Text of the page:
I designed and made this simple bracket to mount a hitch ball on the stock bumper of my 2003 Jeep Wrangler. The bumper-mount design is not for hauling a heavy trailer, but it works fine with very light loads, such as my 1000-pound inflatable-boat rig. I would not use it for anything heavier; the bumper mounting does not supply the rated strength of a frame-mounted hitch.
The material is a 10-inch long piece of 4 x 4 x 3/8 inch steel angle. This steel angle should be easy to find at a local steel supplier, who may even cut to length for you and trim the corners for a small cutting fee, or even finish the work by drilling the holes if you give them the templates. The cost of the material should be about $10 and perhaps another $20 for the cutting and drilling. (The piece of steel I used was actually a free "drop" I picked out of the scrap pile of the local steel yard.)
Doing your own cutting requires a metal-cutting band saw. I use calipers and a carbide scribe to mark the bevel cut lines, guide the cut by hand through the saw, and smooth and straighten the cut with a hand file.
Doing your own drilling requires at least a drill press (or better, a mill-drill or milling machine) since the 1-inch hole for the hitch ball shank is more than a handheld power drill can manage. I chose the ball with the 1-inch shank since it also fits the common Class III drawbars. You can also get hitch balls with 3/4 inch shanks made for Class I hitches, so you have a smaller hole to drill; either size is adequate for this bracket's capacity.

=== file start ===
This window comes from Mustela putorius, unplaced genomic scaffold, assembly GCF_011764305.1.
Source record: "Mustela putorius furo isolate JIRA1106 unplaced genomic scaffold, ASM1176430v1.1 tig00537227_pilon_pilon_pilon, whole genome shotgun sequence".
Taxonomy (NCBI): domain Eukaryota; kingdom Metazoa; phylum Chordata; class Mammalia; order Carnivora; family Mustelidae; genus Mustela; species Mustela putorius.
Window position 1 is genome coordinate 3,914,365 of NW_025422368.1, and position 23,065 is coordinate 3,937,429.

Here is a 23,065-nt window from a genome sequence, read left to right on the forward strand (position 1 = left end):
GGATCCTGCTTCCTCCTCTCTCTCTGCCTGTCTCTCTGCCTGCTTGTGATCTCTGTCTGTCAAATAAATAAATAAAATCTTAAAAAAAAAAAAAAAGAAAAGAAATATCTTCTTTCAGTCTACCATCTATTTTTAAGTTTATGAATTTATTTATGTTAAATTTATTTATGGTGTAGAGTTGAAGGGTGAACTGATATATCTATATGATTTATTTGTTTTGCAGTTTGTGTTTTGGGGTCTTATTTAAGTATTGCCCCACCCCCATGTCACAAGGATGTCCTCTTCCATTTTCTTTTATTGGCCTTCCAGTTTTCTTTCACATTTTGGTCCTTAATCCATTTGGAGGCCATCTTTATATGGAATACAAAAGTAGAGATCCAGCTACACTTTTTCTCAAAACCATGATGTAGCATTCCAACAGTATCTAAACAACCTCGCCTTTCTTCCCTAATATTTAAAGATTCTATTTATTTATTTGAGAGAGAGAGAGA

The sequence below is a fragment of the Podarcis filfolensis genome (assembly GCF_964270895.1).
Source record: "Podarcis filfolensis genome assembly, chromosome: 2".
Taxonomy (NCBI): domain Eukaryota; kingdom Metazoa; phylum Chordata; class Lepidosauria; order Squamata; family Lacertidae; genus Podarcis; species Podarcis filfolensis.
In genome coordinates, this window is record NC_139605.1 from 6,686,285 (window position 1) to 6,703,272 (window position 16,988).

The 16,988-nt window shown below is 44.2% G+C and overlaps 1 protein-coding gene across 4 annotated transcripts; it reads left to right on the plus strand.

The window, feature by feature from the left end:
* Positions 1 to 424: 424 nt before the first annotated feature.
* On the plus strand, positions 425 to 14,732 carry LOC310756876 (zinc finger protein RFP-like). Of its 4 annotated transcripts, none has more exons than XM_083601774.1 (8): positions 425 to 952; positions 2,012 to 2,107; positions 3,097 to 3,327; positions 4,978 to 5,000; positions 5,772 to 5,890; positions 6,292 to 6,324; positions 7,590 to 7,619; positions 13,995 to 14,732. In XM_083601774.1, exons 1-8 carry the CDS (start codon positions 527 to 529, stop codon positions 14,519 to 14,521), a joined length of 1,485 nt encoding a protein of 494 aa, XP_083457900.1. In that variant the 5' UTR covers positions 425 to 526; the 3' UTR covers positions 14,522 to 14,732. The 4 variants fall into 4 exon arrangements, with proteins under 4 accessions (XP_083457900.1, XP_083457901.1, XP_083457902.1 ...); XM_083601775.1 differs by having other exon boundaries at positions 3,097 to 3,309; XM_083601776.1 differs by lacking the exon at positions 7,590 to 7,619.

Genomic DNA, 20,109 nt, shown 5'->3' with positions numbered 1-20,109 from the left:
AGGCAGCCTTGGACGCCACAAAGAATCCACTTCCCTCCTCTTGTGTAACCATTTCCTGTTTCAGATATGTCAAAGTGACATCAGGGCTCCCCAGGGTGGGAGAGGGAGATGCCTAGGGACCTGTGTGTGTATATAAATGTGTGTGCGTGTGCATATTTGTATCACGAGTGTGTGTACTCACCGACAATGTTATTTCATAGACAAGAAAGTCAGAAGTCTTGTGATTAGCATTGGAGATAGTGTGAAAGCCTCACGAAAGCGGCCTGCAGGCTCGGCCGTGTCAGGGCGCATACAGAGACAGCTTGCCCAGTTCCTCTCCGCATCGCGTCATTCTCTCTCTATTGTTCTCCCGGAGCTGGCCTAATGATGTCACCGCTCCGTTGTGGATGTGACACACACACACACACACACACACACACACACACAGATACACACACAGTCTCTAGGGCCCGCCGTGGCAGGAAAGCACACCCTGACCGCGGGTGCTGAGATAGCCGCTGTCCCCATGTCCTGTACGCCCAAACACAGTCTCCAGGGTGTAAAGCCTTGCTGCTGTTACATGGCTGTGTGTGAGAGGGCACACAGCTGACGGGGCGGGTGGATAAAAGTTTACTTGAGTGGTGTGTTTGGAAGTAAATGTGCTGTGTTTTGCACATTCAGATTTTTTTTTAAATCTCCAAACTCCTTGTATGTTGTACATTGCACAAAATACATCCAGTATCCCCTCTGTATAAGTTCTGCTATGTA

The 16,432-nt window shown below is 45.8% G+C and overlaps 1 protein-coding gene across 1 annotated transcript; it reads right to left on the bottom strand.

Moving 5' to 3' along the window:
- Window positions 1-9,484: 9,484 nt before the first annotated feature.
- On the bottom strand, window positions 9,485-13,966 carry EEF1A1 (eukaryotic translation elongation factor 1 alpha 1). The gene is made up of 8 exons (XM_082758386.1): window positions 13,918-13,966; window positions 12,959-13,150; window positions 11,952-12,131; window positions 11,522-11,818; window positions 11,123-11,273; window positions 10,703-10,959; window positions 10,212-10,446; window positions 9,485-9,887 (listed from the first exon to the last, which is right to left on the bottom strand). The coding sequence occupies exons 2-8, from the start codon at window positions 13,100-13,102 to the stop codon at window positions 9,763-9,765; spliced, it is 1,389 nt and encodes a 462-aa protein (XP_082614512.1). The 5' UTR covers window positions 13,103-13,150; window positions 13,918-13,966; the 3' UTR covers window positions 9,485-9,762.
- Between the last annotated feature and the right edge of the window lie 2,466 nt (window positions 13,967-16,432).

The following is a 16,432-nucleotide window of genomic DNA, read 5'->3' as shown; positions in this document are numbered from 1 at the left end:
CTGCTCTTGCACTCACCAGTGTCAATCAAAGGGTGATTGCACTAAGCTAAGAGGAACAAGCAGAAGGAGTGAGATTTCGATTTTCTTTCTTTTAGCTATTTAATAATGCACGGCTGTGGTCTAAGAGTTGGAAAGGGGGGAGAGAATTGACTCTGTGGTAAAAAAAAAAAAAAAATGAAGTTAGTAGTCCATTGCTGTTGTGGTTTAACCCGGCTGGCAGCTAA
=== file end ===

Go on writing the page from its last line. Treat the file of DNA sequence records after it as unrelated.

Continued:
I finished the piece with Extend rust converter spray, which converts the mill finish to an excellent corrosion-resistant surface, topped with a few coats of flat black Rustoleum spray paint to match the dull black Jeep bumper style.
Mounting the bracket to the bumper requires drilling four holes through the sheet metal bumper and attaching the bracket with 3/8 inch x 1-1/4 long bolts. I provide a drill template in the drawings below. Center the template on the bumper and faster with tape. Center punch dimples through the template into the bumper. I drilled the holes in steps of 1/8, 1/4, and 13/32. The 13/32 hole is a bit larger than the 3/8 bolts, to provide clearance for the actual hole placement. I used Grade 5 bolts since ungraded hardware is not suitable for load-bearing applications.
This bracket design should also work on any vehicle with a sturdy vertical bumper face than you can drill and bolt onto.
The bottom of the spare tire on the back door of the Jeep hardly clears
the top of the coupler on the trailer tongue, so to join the trailer
to the vehicle requires that you open the door and swing the spare tire
away first. I do this with the trailer at a bit of an angle, which lets
the door clear the winch post on the trailer.